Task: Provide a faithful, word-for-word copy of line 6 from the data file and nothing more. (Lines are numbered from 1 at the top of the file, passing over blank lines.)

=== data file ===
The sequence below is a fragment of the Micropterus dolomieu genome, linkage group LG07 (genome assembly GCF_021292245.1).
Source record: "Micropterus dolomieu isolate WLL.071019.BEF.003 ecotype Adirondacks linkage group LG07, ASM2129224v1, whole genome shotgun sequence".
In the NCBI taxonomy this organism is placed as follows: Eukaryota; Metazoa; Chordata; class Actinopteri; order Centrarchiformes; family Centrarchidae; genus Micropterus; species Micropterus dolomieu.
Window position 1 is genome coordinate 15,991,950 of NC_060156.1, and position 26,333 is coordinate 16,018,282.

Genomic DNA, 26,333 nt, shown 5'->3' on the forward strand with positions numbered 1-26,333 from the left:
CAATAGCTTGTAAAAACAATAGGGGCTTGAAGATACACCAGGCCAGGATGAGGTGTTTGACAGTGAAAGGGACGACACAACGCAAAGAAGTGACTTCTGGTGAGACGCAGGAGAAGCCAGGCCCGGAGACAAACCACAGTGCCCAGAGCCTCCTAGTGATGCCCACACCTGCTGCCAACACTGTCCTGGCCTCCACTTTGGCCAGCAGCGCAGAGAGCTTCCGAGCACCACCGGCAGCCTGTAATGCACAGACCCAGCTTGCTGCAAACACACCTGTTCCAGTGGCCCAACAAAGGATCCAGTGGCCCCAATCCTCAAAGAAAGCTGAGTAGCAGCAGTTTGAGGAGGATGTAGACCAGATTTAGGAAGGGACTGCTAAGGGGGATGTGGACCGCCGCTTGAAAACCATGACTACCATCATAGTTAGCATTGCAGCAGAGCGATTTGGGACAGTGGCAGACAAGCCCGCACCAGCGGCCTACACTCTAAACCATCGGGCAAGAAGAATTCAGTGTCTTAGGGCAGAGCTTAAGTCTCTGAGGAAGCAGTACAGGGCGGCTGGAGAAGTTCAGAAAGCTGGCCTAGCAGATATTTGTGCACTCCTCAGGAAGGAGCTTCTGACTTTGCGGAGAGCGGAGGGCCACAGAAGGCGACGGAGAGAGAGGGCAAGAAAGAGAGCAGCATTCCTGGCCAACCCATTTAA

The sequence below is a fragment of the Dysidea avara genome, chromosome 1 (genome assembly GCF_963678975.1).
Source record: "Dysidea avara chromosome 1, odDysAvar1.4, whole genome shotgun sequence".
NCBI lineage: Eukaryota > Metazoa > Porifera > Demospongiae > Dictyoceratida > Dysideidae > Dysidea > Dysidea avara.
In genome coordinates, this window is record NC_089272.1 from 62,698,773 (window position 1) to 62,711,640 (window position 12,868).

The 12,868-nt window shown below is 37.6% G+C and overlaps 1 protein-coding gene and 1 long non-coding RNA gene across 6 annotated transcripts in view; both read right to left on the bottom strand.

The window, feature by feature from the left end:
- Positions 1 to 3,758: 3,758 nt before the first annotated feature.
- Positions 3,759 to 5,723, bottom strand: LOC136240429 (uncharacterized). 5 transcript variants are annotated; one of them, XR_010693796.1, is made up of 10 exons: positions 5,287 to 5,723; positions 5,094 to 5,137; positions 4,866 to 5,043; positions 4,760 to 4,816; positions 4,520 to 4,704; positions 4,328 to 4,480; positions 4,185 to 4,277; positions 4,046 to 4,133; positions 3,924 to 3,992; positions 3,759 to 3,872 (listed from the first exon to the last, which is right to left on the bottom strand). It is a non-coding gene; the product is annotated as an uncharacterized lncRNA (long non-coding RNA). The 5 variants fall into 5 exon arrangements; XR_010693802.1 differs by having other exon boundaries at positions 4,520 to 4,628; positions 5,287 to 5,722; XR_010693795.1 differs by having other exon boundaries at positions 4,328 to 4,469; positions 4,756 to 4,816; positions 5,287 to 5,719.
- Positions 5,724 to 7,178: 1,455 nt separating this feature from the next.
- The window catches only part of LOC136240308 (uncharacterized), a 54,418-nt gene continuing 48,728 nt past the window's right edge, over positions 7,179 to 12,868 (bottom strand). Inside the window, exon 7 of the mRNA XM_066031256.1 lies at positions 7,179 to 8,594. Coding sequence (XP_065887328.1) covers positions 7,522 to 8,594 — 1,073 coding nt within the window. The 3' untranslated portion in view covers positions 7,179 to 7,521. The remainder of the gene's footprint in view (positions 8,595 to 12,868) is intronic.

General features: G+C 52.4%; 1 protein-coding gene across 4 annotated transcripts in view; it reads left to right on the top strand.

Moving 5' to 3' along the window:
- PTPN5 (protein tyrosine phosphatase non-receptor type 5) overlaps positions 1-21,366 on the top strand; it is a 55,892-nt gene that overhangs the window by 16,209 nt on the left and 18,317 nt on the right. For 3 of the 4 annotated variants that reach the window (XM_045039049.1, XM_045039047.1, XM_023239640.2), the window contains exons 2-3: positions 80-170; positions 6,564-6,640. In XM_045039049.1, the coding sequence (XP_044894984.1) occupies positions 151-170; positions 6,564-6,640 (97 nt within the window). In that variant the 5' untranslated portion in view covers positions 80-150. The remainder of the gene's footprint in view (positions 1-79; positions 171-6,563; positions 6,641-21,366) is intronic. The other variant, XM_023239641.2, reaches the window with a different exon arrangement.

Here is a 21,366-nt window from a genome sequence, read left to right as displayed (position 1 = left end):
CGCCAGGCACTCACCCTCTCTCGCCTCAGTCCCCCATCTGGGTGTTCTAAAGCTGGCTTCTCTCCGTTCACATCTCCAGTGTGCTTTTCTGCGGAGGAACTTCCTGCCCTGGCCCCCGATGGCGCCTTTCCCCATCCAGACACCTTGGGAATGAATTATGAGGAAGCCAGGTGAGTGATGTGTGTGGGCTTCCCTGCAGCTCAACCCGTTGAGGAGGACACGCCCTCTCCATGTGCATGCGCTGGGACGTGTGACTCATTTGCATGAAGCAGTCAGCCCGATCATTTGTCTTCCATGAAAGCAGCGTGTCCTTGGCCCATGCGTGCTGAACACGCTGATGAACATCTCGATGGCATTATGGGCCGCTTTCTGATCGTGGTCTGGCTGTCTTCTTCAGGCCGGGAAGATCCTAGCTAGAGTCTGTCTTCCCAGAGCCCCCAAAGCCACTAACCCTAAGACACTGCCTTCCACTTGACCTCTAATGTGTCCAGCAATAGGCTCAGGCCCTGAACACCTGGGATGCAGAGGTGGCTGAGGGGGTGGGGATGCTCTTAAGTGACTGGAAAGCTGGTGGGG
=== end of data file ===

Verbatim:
CAATAGCTTGTAAAAACAATAGGGGCTTGAAGATACACCAGGCCAGGATGAGGTGTTTGACAGTGAAAGGGACGACACAACGCAAAGAAGTGACTTCTGGTGAGACGCAGGAGAAGCCAGGCCCGGAGACAAACCACAGTGCCCAGAGCCTCCTAGTGATGCCCACACCTGCTGCCAACACTGTCCTGGCCTCCACTTTGGCCAGCAGCGCAGAGAGCTTCCGAGCACCACCGGCAGCCTGTAATGCACAGACCCAGCTTGCTGCAAACACACCTGTTCCAGTGGCCCAACAAAGGATCCAGTGGCCCCAATCCTCAAAGAAAGCTGAGTAGCAGCAGTTTGAGGAGGATGTAGACCAGATTTAGGAAGGGACTGCTAAGGGGGATGTGGACCGCCGCTTGAAAACCATGACTACCATCATAGTTAGCATTGCAGCAGAGCGATTTGGGACAGTGGCAGACAAGCCCGCACCAGCGGCCTACACTCTAAACCATCGGGCAAGAAGAATTCAGTGTCTTAGGGCAGAGCTTAAGTCTCTGAGGAAGCAGTACAGGGCGGCTGGAGAAGTTCAGAAAGCTGGCCTAGCAGATATTTGTGCACTCCTCAGGAAGGAGCTTCTGACTTTGCGGAGAGCGGAGGGCCACAGAAGGCGACGGAGAGAGAGGGCAAGAAAGAGAGCAGCATTCCTGGCCAACCCATTTAA